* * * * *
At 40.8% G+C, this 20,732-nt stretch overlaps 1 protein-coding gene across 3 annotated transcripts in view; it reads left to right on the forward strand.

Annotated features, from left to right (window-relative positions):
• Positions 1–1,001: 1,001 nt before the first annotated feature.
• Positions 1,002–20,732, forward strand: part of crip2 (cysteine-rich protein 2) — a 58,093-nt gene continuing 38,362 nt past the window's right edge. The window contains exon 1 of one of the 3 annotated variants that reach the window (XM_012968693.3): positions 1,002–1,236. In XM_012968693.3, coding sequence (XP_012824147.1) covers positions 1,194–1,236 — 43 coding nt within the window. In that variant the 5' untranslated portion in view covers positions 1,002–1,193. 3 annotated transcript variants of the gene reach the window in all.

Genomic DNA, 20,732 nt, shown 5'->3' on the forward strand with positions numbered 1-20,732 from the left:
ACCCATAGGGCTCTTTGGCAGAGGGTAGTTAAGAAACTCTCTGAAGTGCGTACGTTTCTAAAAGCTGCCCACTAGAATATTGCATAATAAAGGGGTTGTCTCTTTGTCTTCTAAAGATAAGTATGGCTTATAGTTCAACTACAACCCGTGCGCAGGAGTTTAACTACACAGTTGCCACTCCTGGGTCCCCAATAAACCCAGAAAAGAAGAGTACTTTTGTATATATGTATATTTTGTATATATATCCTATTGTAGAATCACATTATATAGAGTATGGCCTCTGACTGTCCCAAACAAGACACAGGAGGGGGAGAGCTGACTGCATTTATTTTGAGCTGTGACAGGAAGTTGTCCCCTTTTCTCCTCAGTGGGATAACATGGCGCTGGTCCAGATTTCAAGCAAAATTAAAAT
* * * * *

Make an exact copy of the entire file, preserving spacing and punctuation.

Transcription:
At 40.8% G+C, this 20,732-nt stretch overlaps 1 protein-coding gene across 3 annotated transcripts in view; it reads left to right on the forward strand.

Annotated features, from left to right (window-relative positions):
• Positions 1–1,001: 1,001 nt before the first annotated feature.
• Positions 1,002–20,732, forward strand: part of crip2 (cysteine-rich protein 2) — a 58,093-nt gene continuing 38,362 nt past the window's right edge. The window contains exon 1 of one of the 3 annotated variants that reach the window (XM_012968693.3): positions 1,002–1,236. In XM_012968693.3, coding sequence (XP_012824147.1) covers positions 1,194–1,236 — 43 coding nt within the window. In that variant the 5' untranslated portion in view covers positions 1,002–1,193. 3 annotated transcript variants of the gene reach the window in all.

Genomic DNA, 20,732 nt, shown 5'->3' on the forward strand with positions numbered 1-20,732 from the left:
ACCCATAGGGCTCTTTGGCAGAGGGTAGTTAAGAAACTCTCTGAAGTGCGTACGTTTCTAAAAGCTGCCCACTAGAATATTGCATAATAAAGGGGTTGTCTCTTTGTCTTCTAAAGATAAGTATGGCTTATAGTTCAACTACAACCCGTGCGCAGGAGTTTAACTACACAGTTGCCACTCCTGGGTCCCCAATAAACCCAGAAAAGAAGAGTACTTTTGTATATATGTATATTTTGTATATATATCCTATTGTAGAATCACATTATATAGAGTATGGCCTCTGACTGTCCCAAACAAGACACAGGAGGGGGAGAGCTGACTGCATTTATTTTGAGCTGTGACAGGAAGTTGTCCCCTTTTCTCCTCAGTGGGATAACATGGCGCTGGTCCAGATTTCAAGCAAAATTAAAAT